the friends and family plan


Category : God, bible, shame, sharing faith


There are many things I struggle with in my faith.  And there are many things I do that I regret.  (Not the least of which is eating too many Brownie Obsessions.)  But one area that really bothers me is sharing my faith with friends and family.  Or to be more precise, the lack of it.

I don’t have any problems getting into a conversation about God with a stranger.  In fact I seem to do that all the time.  Strangers are easy to talk to.  I don’t have to worry about looking like an idiot or damaging a relationship because after we part company I’ll never see them again. 

But friends are different.

Christians don’t enjoy the most positive of images at the moment.  Nothing drives this home like the book unChristian, by the Barna Group.  Their research shows that nonbelievers view Christians the same as they view Mormon evangelicals.  You know, the kind that show up at your door when you’re about to go eat a Brownie Obsession.  Not that this ever happens to me…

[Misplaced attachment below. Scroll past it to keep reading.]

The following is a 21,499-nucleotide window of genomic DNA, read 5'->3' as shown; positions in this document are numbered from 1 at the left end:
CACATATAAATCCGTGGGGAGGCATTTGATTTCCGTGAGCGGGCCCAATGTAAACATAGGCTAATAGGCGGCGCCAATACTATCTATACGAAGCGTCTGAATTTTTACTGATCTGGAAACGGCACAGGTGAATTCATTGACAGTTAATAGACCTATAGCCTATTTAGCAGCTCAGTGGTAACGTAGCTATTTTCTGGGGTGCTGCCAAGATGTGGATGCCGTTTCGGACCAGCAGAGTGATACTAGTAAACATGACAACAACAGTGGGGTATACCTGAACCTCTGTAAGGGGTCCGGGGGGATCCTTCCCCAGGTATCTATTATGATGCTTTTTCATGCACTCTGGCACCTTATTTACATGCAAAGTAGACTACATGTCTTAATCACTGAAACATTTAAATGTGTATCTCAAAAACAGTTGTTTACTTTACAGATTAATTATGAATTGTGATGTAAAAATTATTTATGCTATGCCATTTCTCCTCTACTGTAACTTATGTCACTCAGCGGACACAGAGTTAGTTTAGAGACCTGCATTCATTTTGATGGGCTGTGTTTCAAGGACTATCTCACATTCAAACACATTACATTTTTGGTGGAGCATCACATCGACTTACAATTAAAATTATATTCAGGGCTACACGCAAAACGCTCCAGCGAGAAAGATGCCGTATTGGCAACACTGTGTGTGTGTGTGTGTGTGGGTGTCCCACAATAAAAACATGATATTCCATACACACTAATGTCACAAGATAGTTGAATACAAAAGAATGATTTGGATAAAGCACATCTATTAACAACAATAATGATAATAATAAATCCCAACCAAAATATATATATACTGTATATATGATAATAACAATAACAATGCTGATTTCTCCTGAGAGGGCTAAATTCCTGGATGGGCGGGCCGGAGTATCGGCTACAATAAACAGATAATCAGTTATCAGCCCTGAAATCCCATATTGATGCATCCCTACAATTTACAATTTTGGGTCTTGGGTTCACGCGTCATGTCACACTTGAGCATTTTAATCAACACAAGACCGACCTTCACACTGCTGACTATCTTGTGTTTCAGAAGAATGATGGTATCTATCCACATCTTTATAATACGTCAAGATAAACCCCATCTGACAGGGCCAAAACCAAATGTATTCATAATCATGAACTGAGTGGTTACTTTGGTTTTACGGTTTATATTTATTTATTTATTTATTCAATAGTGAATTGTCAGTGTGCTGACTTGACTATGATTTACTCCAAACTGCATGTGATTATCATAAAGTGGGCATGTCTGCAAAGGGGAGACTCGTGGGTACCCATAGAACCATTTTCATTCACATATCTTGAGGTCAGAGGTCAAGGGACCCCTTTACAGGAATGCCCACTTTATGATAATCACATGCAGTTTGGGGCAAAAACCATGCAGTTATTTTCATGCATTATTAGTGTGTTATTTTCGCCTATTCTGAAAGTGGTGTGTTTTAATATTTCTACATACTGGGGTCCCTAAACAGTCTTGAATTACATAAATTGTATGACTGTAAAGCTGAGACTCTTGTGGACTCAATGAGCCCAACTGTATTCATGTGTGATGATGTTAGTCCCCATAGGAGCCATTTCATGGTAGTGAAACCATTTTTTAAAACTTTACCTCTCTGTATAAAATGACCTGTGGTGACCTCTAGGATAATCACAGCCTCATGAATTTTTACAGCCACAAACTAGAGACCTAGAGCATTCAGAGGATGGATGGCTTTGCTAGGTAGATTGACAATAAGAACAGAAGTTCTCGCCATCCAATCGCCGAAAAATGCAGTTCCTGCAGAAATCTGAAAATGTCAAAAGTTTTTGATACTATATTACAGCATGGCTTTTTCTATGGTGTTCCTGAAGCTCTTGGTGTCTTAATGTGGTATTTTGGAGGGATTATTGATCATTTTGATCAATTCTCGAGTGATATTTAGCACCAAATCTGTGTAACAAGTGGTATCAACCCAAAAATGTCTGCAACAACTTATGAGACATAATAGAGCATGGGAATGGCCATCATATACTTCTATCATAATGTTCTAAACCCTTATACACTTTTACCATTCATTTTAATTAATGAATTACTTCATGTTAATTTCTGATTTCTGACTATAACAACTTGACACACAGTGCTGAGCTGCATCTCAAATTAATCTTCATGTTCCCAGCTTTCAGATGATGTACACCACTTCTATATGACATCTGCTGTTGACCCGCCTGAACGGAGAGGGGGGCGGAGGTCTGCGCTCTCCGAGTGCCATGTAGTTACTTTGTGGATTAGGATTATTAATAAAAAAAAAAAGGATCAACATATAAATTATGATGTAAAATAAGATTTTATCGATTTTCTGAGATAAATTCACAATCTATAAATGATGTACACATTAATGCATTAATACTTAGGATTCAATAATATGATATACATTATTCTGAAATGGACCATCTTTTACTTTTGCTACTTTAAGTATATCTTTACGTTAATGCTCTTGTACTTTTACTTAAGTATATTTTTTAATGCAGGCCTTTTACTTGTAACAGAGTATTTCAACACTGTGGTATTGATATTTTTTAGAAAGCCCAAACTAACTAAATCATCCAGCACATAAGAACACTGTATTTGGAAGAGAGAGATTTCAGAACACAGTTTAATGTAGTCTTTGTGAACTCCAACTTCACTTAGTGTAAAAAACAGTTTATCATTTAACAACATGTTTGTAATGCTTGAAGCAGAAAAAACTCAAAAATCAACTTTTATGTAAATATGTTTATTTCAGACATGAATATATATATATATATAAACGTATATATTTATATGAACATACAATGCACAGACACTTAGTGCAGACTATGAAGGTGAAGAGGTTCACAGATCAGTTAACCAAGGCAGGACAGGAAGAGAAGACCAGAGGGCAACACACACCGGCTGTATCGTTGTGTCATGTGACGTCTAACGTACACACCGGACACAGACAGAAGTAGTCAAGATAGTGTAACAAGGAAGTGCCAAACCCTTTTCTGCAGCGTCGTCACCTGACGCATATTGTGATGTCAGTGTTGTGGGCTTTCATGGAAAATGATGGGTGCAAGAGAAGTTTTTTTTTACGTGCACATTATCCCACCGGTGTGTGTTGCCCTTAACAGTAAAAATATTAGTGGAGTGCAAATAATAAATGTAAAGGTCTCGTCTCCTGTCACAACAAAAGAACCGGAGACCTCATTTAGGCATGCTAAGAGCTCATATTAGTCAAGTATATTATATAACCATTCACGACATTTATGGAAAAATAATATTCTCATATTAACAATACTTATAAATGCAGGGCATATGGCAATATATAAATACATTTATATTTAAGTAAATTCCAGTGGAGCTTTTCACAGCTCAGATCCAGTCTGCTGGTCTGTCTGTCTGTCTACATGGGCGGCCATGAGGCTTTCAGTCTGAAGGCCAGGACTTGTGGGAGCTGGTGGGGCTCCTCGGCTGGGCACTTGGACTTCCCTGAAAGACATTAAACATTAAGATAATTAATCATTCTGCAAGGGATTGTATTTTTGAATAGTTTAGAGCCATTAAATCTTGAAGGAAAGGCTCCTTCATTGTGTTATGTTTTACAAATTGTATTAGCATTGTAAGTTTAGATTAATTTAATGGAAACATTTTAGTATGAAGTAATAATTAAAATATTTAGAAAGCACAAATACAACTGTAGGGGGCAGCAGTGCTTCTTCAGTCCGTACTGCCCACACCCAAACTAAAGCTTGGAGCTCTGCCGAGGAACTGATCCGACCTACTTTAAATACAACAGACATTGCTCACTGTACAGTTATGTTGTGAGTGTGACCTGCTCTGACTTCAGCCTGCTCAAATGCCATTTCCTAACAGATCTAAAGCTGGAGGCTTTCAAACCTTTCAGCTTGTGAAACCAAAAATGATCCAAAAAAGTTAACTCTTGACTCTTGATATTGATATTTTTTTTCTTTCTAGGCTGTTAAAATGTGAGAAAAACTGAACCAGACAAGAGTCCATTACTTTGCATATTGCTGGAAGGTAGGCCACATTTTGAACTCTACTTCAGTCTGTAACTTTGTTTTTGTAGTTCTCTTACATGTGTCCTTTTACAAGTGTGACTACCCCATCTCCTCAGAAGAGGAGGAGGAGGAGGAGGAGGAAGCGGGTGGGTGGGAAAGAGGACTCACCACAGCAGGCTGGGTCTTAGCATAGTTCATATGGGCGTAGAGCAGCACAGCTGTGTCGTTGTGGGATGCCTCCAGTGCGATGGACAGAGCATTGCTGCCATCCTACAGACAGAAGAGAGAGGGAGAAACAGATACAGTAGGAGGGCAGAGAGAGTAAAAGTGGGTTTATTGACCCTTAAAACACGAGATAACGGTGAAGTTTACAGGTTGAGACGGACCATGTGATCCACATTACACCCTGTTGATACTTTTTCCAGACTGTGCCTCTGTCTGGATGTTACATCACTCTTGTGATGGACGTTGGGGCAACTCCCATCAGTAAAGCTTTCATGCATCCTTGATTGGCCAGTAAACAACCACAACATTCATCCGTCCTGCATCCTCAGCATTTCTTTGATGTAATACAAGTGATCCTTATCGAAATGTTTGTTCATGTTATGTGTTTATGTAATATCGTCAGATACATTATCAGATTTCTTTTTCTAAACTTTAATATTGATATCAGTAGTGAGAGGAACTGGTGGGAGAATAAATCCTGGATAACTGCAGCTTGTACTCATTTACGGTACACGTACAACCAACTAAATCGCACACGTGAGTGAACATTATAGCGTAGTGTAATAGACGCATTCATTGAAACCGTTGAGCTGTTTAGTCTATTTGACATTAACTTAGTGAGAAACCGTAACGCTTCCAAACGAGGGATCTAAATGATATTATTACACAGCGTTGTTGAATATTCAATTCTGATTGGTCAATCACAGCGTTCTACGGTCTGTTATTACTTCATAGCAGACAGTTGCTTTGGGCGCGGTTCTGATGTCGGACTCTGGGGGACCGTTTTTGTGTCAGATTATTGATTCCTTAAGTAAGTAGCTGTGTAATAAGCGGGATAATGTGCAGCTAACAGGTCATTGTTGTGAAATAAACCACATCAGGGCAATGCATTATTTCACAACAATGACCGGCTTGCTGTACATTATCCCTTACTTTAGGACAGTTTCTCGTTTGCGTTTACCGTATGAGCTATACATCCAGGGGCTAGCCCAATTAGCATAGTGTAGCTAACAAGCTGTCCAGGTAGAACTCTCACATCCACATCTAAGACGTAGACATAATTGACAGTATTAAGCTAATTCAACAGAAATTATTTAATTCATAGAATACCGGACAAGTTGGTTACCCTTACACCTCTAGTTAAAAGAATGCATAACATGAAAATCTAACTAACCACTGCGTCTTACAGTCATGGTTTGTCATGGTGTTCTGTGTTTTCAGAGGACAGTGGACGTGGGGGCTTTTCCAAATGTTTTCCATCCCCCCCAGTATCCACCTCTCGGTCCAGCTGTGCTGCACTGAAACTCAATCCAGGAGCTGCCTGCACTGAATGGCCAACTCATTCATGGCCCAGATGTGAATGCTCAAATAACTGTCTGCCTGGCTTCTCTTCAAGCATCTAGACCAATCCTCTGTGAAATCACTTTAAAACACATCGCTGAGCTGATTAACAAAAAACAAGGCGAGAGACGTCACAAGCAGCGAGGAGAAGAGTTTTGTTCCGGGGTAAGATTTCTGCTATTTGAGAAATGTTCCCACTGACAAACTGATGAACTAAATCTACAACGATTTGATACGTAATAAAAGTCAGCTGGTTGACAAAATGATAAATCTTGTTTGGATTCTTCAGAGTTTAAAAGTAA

So what do we do?  Didn’t Jesus tell us it was important to talk to people about him?  The problem is our friends might not be interested in hearing about God.  Maybe they don’t care, maybe they disagree, or maybe they have their own issues around God.  Or maybe they just are looking to relax and have fun. 

Even our best efforts to be sincere and open may come across as judgmental and trying to “convert” them.

It seems a tough place to be.

And for me it is.  The people I should care about most are the people I’m most hesitant to talk to.  It’s as if I have this great secret, but I’m afraid of sharing it.  Not because I think they’ll laugh at me (although I suppose they might) but because I’m more afraid of pushing them away from God.  I’m afraid of them rejecting the most important thing in my life, because I was clumsy and awkward. 

So for me, I think the first place I start is this – I’m sorry if my attempts to tell you about what Jesus has done in my life come across as awkward.  I’m sorry if it feels weird for you.  It feels weird to me too.  But I wouldn’t be talking about him if I didn’t think he was amazing.

So maybe we can both just be honest with each other.  And maybe we’ll end up better friends (or family) for it.

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